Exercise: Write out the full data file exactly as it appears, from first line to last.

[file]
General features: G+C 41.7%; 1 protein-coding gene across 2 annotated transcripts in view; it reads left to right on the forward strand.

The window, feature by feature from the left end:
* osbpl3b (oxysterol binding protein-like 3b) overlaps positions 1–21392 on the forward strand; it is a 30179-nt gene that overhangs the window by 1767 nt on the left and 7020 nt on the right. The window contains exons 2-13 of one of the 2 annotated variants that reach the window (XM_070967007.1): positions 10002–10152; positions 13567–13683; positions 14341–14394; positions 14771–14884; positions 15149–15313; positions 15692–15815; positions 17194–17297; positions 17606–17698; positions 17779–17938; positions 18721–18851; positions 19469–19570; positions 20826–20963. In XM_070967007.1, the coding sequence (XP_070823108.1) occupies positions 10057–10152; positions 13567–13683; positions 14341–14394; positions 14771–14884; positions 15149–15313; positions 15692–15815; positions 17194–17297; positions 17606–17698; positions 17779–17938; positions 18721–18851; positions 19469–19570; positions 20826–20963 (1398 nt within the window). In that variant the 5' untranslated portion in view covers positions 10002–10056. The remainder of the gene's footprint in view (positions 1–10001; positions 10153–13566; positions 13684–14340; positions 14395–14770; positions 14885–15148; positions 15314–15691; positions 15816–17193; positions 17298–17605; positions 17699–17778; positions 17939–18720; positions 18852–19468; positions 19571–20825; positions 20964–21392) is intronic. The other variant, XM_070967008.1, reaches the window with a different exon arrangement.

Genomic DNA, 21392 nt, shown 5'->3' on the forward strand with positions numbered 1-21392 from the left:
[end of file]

General features: G+C 41.7%; 1 protein-coding gene across 2 annotated transcripts in view; it reads left to right on the forward strand.

The window, feature by feature from the left end:
* osbpl3b (oxysterol binding protein-like 3b) overlaps positions 1–21392 on the forward strand; it is a 30179-nt gene that overhangs the window by 1767 nt on the left and 7020 nt on the right. The window contains exons 2-13 of one of the 2 annotated variants that reach the window (XM_070967007.1): positions 10002–10152; positions 13567–13683; positions 14341–14394; positions 14771–14884; positions 15149–15313; positions 15692–15815; positions 17194–17297; positions 17606–17698; positions 17779–17938; positions 18721–18851; positions 19469–19570; positions 20826–20963. In XM_070967007.1, the coding sequence (XP_070823108.1) occupies positions 10057–10152; positions 13567–13683; positions 14341–14394; positions 14771–14884; positions 15149–15313; positions 15692–15815; positions 17194–17297; positions 17606–17698; positions 17779–17938; positions 18721–18851; positions 19469–19570; positions 20826–20963 (1398 nt within the window). In that variant the 5' untranslated portion in view covers positions 10002–10056. The remainder of the gene's footprint in view (positions 1–10001; positions 10153–13566; positions 13684–14340; positions 14395–14770; positions 14885–15148; positions 15314–15691; positions 15816–17193; positions 17298–17605; positions 17699–17778; positions 17939–18720; positions 18852–19468; positions 19571–20825; positions 20964–21392) is intronic. The other variant, XM_070967008.1, reaches the window with a different exon arrangement.

Genomic DNA, 21392 nt, shown 5'->3' on the forward strand with positions numbered 1-21392 from the left: